An extremely unique and definitively Masonic “pattern of three” has been discovered in the architecture of key federal buildings throughout Washington, DC. The pattern is visible on the Capitol Building, Washington Monument, Jefferson Memorial, Library of Congress, and dozens of other federal buildings and important landmarks.
Above: The “pattern of three” discovered encoded into the architecture of various federal buildings in Washington D.C.
Interestingly, of all the popular books that describe Washington DC’s Masonic architecture, none reveal a key discovery that seems to be the work of America’s Masonic founders.
It is a well-known fact that the Founding Fathers were themselves Freemasons, and that Washington, DC was designed and constructed by Masonic architects who embedded their beliefs and symbolism on the city’s layout and buildings.
While scholars freely admit that Masonic symbolism appears in the facades of such landmarks as the Capitol, the Library of Congress, and the White House, they have failed to recognize the true extent to which Masonic architecture is embedded within the city, as well as having failed to grasp the deeper esoteric meaning of the Masonic symbolism and message the Masons sought to convey with their architecture.
Top: Lincoln Memorial. Bottom: Jefferson Memorial. Both memorials show clear and irrefutable evidence of the “three pattern.” Furthermore, in both architectural masterpieces, the man being memorialized is framed in the center space or doorway.
There can be no doubt that the pattern of three revealed here is purely Masonic, for a number of reasons. First of all, the number three is special to Freemasons:
“…in Freemasonry the number three is the most important and universal in its application of all the mystic numbers, and we find it pervading our whole ritual …”
—Jeremiah How, The Freemason’s Manual, 1881
“Everywhere among the ancients the number three was deemed the most sacred of numbers…In all the mysteries, from Egypt to Scandinavia, we find a sacred regard for the number three…It was…a general character of the mysteries to have three principal officers and three grades of initiation. In Freemasonry, the ternary is the most sacred of all the mystical numbers.”
—Albert Mackey, Encyclopedia of Freemasonry, 1879
“The number 3 is very important in Masonry and the occult…Thus we have three degrees, three great lights, three lesser lights, three principle officers, three assistant officers, three sets of three working tools, three steps… three who rule a lodge, three Grand Masters, and three orders of architecture.”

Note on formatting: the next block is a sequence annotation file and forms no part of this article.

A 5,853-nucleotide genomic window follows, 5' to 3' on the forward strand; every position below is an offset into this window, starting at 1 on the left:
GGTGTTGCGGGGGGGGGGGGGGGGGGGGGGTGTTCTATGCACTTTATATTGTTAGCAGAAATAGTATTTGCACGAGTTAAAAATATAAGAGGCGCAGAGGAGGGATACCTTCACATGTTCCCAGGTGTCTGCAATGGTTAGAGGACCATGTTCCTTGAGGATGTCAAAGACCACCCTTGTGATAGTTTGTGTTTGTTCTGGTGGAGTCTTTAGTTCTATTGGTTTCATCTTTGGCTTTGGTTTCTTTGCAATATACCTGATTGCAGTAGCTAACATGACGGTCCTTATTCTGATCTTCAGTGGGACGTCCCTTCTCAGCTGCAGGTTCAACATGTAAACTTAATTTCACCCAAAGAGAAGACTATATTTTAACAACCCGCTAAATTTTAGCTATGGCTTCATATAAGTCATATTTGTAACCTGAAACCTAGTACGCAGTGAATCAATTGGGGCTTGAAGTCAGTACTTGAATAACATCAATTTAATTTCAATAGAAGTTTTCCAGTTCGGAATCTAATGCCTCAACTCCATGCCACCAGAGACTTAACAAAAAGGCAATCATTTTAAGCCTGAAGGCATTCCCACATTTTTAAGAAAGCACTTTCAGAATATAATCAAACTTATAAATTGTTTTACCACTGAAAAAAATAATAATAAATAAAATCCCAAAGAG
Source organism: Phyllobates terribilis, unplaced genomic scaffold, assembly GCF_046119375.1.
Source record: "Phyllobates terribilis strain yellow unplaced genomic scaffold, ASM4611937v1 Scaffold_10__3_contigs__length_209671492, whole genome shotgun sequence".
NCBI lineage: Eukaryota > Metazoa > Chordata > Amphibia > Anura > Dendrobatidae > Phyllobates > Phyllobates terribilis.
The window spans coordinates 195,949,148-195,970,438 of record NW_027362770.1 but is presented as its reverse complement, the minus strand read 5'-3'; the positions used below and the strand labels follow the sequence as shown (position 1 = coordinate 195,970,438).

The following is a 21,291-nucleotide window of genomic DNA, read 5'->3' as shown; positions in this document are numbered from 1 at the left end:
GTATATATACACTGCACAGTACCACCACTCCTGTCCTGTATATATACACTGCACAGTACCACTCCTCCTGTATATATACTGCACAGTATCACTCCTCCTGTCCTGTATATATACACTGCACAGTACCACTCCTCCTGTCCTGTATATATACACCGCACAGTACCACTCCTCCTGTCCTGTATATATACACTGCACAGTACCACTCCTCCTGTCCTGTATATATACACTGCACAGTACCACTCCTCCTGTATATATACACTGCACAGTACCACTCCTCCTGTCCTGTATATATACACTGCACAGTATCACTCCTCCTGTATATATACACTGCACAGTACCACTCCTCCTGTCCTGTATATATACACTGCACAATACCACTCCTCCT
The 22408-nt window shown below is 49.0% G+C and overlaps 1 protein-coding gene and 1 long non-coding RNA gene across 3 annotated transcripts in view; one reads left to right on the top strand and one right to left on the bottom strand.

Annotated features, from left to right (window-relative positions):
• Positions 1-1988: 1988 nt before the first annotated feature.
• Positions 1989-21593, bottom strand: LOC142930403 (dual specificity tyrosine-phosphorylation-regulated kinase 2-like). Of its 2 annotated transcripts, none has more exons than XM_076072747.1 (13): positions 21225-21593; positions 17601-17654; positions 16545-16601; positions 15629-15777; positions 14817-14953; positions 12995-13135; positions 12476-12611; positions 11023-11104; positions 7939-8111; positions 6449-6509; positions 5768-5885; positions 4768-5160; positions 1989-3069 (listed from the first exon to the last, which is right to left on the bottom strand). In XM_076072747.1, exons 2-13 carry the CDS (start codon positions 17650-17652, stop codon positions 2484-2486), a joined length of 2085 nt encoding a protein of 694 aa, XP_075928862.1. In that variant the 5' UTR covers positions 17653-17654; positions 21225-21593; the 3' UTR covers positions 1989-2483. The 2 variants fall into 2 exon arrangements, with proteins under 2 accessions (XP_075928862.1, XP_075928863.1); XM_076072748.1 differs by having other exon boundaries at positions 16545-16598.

— John T. Lawrence, Perfect Ashlar and Other Masonic Symbols, 1912
The power and mystical importance of three is clearly evidenced by a famous “Masonic” opera, The Magic Flute, created by Mozart (1756-1791) who was a Freemason initiated into a Viennese lodge called “Zür Wohltätigkeit” in 1784. Mozart encoded the number three into the fabric of this opera, which historians call his “tribute” to Freemasonry. The New York Metropolitan Opera Guild’s entry on Die Zauberflöte says:
“The number three certainly has Masonic significance. The Zauberflöte libretto abounds in trinities: three ladies bearing three spears cutting a serpent into three pieces (!), three boys…three priests, three slaves. Three sets of chords in that most Masonic key -E flat, with three flats in the signature- begin the opera’s overture, and are interspersed throughout…”
–The New York Metropolitan Opera Guild, Die Zauberflöte
More evidence for the Masonic link to the number three lies in the fact that countless Masonic lodges and temples throughout the U.S. display the same pattern of threes as all the landmark DC buildings:
Above: The “pattern of three” is clearly visible on Masonic lodges and temples throughout the U.S.
The same architectural “threes” can be seen on the facades of U.S. post offices, courthouses, state capital buildings, and other landmarks and government buildings in big and small cities across America; for further proof, simply look for this three pattern on post office buildings, banks, meeting halls, and other official buildings: most towns in the U.S. have at least a few of these buildings adorned with a pattern of three.
The number three, however, is a curious choice: what is so important about the number three that it has been encoded not just on federal buildings in the nation’s capital, but on buildings throughout the nation?
The reason, quite simply, is this: inside that three pattern is encoded the “lost secret” of the Freemasons, and you can learn more about the Masonic “lost secret of three” here:
Richard Cassaro’s new book, The Missing Link, explores the meaning, transformations and propagation of the ancient world’s most important religious icon. His first book, Written in Stone, is a wide-ranging exploration of hitherto-unknown connections among Freemasons, medieval cathedral builders and the creators of important ancient monuments, in support of his theory that a spiritually advanced mother culture, lost to history, is behind many of the world’s architectural and artistic traditions.
Prior to the publication of Written in Stone, Cassaro enjoyed a successful career as a U.S. correspondent, professional journalist, and photo researcher for Rizzoli Publications, one of the world’s leading media organizations. Cassaro, who is a graduate of Pace University in New York City, has examined first-hand the ancient ruins and mystical traditions of Egypt, Mexico, Greece, Italy, Sicily, France, England, India, Peru and Spain; he has lectured on his theories to great acclaim in the United States, Egypt, Italy, Spain and Peru.
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